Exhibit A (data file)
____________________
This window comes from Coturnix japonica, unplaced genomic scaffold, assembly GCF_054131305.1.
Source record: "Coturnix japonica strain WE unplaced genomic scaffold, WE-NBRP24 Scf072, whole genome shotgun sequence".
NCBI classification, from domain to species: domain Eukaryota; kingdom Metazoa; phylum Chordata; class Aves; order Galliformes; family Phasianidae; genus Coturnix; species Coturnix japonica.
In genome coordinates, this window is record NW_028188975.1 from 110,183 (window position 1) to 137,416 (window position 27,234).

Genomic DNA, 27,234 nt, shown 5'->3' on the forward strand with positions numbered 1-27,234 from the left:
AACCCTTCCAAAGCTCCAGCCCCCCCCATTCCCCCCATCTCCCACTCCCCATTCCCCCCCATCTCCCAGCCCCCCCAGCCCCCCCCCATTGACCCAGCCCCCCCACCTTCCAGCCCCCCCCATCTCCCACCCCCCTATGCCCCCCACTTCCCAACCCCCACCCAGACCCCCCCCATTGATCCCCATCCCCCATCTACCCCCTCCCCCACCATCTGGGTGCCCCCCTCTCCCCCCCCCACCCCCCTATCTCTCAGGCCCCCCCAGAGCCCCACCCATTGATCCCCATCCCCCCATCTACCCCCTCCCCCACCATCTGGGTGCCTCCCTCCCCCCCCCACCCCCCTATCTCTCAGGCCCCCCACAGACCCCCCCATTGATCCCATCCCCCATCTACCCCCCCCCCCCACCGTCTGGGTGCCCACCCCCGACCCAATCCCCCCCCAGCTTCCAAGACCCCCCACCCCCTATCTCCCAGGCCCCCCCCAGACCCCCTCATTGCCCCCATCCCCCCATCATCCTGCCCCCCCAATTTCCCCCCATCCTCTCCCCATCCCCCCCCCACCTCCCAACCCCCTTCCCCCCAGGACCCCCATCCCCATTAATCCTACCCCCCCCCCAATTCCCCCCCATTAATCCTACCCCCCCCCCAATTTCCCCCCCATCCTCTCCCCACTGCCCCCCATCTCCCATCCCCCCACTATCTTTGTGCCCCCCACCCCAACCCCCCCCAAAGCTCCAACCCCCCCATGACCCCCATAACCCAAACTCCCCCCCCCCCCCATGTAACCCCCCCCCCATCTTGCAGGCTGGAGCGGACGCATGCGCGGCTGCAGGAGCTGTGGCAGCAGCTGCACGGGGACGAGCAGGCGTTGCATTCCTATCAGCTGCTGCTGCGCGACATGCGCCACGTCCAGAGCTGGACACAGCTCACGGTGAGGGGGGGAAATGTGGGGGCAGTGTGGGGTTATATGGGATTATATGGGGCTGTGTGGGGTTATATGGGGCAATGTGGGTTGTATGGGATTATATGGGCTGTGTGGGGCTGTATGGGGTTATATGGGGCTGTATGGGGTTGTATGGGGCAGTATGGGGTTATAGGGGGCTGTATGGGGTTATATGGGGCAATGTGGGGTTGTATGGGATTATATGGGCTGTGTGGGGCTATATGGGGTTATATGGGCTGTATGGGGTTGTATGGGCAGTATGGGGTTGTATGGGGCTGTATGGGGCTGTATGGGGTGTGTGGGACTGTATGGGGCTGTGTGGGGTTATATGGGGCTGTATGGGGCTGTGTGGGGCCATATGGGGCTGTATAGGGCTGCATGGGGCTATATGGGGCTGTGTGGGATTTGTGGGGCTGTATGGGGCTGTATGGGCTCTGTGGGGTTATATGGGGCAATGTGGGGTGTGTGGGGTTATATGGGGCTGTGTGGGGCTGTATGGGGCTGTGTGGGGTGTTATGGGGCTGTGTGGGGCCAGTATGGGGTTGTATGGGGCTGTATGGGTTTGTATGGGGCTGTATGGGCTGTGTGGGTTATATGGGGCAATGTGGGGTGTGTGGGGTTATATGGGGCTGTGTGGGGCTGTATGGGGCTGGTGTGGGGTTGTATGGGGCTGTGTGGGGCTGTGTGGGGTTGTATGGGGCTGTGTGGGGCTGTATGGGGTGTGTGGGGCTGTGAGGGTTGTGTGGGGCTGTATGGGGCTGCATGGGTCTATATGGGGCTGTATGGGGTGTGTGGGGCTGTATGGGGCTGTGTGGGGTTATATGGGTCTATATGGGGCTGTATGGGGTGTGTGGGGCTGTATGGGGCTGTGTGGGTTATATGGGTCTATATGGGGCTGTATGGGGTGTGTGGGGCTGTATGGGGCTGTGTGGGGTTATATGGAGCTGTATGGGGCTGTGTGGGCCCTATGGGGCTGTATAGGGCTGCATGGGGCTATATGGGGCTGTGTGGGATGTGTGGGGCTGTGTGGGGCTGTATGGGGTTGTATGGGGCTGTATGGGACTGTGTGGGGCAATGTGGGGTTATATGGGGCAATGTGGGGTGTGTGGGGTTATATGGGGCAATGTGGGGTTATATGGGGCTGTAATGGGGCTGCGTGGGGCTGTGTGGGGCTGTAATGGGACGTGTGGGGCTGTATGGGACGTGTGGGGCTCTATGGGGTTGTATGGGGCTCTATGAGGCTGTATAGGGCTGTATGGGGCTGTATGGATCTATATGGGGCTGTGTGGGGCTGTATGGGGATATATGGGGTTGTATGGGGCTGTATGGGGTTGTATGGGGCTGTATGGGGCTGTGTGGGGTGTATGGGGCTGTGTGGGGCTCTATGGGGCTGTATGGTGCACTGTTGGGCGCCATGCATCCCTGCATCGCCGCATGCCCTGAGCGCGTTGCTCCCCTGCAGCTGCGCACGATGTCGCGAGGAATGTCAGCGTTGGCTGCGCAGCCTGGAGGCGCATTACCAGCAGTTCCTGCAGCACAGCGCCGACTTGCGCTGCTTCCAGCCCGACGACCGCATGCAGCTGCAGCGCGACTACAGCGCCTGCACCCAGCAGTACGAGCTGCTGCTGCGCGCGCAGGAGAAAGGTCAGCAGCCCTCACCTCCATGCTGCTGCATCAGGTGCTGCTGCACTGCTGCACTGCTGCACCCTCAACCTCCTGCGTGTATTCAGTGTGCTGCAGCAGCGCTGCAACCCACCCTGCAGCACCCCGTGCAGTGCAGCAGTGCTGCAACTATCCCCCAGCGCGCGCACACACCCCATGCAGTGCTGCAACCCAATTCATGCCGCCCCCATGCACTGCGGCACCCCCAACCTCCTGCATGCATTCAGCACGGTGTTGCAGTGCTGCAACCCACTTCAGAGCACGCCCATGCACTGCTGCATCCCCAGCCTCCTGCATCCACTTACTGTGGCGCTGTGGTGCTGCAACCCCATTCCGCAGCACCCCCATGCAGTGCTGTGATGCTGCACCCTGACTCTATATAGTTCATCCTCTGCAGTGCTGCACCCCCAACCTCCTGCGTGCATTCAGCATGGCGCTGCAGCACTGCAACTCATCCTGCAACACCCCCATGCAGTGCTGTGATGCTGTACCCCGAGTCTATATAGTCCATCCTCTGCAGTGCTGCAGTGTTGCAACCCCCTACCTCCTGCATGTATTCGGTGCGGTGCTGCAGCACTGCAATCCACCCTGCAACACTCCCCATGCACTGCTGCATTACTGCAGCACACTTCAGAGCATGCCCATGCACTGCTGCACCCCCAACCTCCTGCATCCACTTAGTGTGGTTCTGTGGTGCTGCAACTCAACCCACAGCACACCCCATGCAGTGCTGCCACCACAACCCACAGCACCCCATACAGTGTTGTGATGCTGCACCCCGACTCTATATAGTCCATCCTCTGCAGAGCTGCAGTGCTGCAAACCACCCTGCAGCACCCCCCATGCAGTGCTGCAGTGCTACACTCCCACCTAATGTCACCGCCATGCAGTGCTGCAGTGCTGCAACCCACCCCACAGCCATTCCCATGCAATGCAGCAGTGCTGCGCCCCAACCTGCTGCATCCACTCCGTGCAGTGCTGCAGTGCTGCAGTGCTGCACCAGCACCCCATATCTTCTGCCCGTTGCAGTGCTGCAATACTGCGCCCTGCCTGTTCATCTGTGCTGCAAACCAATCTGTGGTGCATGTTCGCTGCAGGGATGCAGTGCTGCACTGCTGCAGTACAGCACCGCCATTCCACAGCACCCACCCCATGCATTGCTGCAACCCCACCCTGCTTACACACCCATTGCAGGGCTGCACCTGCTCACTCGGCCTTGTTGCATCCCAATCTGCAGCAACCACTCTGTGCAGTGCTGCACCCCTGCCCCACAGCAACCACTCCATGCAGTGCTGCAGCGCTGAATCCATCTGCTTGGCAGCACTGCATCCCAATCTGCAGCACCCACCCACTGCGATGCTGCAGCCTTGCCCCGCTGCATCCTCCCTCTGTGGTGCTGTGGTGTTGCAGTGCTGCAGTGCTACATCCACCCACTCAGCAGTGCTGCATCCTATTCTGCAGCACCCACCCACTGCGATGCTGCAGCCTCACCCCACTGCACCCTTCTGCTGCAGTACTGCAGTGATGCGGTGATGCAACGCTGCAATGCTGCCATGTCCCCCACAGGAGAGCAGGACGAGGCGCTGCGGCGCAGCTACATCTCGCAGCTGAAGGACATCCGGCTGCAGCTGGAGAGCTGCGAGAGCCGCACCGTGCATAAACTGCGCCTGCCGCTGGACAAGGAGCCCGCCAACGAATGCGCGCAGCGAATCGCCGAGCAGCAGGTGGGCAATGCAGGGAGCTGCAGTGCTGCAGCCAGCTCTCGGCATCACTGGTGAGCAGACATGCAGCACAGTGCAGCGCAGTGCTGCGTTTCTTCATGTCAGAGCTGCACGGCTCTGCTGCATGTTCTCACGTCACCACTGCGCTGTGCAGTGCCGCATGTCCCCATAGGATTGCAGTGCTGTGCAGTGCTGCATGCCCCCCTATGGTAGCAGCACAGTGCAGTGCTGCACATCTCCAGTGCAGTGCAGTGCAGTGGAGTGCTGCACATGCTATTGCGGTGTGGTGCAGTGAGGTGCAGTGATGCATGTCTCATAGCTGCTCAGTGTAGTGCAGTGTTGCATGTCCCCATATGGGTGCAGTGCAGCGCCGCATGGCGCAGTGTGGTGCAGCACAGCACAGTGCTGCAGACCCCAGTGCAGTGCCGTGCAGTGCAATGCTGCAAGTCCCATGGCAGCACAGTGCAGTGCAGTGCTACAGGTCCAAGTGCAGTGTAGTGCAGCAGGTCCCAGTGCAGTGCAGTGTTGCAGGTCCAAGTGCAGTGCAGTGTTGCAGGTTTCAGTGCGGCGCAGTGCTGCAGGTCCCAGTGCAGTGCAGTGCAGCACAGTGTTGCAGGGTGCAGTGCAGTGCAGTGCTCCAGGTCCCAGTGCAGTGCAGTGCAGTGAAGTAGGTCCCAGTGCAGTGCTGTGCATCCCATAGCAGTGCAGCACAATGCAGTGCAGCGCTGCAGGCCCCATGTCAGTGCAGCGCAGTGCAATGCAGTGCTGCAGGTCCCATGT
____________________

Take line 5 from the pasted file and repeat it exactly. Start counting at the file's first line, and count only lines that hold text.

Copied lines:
Genomic DNA, 27,234 nt, shown 5'->3' on the forward strand with positions numbered 1-27,234 from the left: